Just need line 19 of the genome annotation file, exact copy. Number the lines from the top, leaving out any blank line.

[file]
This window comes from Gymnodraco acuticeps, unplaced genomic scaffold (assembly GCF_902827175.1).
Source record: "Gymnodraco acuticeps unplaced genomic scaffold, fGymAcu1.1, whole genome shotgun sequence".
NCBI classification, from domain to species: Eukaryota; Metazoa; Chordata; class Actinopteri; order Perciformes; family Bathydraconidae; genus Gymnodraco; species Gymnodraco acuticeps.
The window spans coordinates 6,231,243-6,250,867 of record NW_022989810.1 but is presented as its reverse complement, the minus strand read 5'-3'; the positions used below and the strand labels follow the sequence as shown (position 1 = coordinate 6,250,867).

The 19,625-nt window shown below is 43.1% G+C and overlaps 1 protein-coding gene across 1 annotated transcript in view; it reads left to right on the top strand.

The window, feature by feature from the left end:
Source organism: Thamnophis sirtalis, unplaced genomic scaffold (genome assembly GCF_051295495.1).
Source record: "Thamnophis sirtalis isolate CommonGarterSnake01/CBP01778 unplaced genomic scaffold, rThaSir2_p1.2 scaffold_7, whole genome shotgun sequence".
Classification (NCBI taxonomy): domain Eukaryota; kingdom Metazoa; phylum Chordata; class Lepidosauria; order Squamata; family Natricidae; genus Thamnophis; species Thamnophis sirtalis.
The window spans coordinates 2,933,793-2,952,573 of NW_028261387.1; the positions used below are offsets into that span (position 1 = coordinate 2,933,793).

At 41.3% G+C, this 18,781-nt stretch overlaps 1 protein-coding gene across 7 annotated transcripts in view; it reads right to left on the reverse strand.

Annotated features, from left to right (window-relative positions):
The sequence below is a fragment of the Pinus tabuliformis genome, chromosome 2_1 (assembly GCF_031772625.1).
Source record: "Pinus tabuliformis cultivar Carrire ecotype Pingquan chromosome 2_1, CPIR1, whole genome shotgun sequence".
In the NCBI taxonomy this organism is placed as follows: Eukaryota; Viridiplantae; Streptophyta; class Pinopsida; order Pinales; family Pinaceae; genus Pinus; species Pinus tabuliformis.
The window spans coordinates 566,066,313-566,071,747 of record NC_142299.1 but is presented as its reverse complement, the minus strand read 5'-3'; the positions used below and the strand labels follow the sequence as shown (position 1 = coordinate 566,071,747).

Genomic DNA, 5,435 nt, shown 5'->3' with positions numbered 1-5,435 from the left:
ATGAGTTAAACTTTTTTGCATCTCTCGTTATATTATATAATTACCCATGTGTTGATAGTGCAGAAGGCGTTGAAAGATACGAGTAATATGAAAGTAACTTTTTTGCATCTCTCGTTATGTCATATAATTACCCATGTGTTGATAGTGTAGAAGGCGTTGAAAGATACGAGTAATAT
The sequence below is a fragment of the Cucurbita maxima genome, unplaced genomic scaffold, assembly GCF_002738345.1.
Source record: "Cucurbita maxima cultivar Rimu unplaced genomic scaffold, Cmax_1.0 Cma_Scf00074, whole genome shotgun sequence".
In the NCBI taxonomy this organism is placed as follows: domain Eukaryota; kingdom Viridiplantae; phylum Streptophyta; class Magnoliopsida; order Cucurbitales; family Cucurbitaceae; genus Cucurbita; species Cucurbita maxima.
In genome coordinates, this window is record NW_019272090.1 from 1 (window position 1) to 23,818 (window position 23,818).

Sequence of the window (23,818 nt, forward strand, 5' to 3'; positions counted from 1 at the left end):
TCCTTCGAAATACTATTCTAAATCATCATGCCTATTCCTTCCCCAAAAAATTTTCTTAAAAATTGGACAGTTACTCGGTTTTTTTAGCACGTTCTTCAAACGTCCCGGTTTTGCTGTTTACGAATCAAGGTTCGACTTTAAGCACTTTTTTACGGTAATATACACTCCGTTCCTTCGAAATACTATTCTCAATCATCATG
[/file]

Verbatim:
The sequence below is a fragment of the Cucurbita maxima genome, unplaced genomic scaffold, assembly GCF_002738345.1.